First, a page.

There are competing tropes common in the industry, some of which give me cause for pause and reflection. For example, one is the prevalence of, “We all run our business differently, and that’s OK!” on the one hand and, “Don’t say/do that, because you have X impact on the rest of us!” on the other. Sometimes they aren’t explicit, but anyone who questions if they exist need only spend 10 minutes on Twitter to find debates about things like rate structure, using certain terminology in advertising, screening practices, etc. One such recent exchange got my wheels turning…
I’m feeling bothered by a corollary between what I believe to be well-intentioned sex workers, and Eduardo Bonilla-Silva’s Racism Without Racists: Color-Blind Racism and the Persistence of Racial Inequality in America. “Aside from the obvious (racism in sexwork), what do sex work and racism have to do with each other?!” you ask?
First, a very basic introduction to the concept of colorblind racism:
Racial issues are often uncomfortable to discuss and rife with stress and controversy. Many ideas have been advanced to address this sore spot in the American psyche. Currently, the most pervasive approach is known as colorblindness. Colorblindness is the racial ideology that posits the best way to end discrimination is by treating individuals as equally as possible, without regard to race, culture, or ethnicity. At its face value, colorblindness seems like a good thing — really taking MLK seriously on his call to judge people on the content of their character rather than the color of their skin. It focuses on commonalities between people, such as their shared humanity… (Williams, 2011)
But there are big problems with colorblind racism, not the least of which is that it denies actual differences in people’s lived experiences. Erasing the concept of color from conversation does not magically equate to real life differences being erased.
Now, consider the spectrum of sex workers’ experiences. From the person who was trafficked and forced into prostitution, to the independent courtesan who retains agency and expresses feelings of empowerment… “Whore” is not a monolith. With that in mind, consider the rewrite of the above paragraph:
Sexwork issues are often uncomfortable to discuss and rife with stress and controversy. Many ideas have been advanced to address this sore spot among sex workers. Currently, one approach is known as claimingwhorearchy. Claimingwhorearchy is the sex work ideology that posits the best way to end discrimination and stigma is by treating individuals as equally as possible, without regard to differences among sexworkers. At its face value, claimingwhorearchy seems like a good thing — really taking MLK seriously on his call to judge people on the content of their character rather than their differences. It focuses on commonalities between people, such as their shared humanity…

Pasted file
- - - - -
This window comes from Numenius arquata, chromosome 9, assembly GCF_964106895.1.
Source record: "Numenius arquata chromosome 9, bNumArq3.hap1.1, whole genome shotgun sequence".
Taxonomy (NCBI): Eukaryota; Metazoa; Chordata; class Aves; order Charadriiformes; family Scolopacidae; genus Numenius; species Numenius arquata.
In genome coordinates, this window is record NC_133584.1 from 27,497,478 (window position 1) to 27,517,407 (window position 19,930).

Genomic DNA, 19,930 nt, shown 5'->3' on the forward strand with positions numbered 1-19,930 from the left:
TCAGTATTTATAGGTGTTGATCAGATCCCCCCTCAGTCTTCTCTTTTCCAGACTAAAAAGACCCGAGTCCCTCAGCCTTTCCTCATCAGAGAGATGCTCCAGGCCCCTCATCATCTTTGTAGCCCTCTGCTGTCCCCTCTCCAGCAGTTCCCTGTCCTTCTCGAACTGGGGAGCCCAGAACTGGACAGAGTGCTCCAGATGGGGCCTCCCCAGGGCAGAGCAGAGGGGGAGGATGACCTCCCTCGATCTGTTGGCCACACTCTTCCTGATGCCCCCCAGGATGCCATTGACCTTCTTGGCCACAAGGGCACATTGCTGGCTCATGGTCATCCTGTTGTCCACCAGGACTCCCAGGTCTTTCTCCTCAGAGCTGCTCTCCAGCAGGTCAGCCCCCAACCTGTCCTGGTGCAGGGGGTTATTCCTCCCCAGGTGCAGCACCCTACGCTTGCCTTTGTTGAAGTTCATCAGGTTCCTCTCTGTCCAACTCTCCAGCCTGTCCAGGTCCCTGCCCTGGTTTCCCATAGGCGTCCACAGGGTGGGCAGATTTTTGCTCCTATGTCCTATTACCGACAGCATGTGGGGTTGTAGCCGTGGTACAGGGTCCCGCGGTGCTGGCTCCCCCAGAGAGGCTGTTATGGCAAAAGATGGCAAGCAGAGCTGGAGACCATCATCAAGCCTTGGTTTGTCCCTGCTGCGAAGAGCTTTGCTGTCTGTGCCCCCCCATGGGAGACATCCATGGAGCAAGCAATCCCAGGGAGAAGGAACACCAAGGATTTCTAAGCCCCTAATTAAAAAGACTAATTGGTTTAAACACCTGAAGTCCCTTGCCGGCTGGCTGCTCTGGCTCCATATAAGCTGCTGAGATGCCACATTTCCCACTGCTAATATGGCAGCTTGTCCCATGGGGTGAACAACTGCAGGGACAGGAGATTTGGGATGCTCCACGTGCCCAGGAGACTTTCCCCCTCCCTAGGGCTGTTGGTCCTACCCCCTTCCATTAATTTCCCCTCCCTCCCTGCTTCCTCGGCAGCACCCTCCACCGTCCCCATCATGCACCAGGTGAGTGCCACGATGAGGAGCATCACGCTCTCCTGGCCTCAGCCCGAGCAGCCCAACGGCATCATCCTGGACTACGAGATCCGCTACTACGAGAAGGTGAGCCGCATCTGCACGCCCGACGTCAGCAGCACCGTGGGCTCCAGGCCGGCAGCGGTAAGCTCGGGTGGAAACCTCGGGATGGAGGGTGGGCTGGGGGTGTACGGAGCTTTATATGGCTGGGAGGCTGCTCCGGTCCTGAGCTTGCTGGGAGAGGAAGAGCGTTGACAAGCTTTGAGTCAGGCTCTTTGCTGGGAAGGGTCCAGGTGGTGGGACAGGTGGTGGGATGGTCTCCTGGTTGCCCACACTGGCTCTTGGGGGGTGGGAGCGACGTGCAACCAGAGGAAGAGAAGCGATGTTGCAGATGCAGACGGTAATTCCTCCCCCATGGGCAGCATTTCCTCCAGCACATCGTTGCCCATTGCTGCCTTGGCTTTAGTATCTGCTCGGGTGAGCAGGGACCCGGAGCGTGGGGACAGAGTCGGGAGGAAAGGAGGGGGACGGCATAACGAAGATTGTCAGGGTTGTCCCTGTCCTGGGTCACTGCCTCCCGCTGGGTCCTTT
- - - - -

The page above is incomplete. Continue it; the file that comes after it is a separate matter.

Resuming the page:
When someone insists, “A whore is a whore is a whore,” or more benevolently, “We’re all the same! Let’s all just get along!” the sexwork corollary of colorblind racism is initiated.
No matter how much somebody insists otherwise, claiming all sex workers are the same is simply not supported by data nor sex workers’ lived experiences. Even among independent providers, there is a range of varied needs across the spectrum. For example, the resources one person needs to survive or thrive in the business often look very different from what another person needs. Here in Las Vegas, perhaps what a casino girl needs is to feel like she’s not going to be arrested for hanging out in a casino bar, while what a outcall provider needs is to be able to accept deposits without her bank account being frozen. Perhaps a low-volume provider appreciates not having an inbox full of “Are you available tomorrow?” messages, while a high-volume provider appreciates the inquiries and the extra business. These are just two examples, neither of which involves posturing or judgments; difference doesn’t always translate into hierarchies of better than or worse than.
Sexwork’s corollary to colorblind racism, although it seems appealing under the guise of “stop perpetuating whorearchy,” is built on the same foundation: trying to deny, ignore, or erase difference, and it can do more harm than good. Certainly, what we all need (I try to avoid speaking for others, but I feel pretty confident about this one) is decriminalization and a hell of a lot less stigma. But we don’t get there by erasing difference; we get there by respecting each other no matter the differences. In racial ideology, the “resolution” term is multiculturalism. Perhaps sexwork is overdue for some multiculturalism of its own.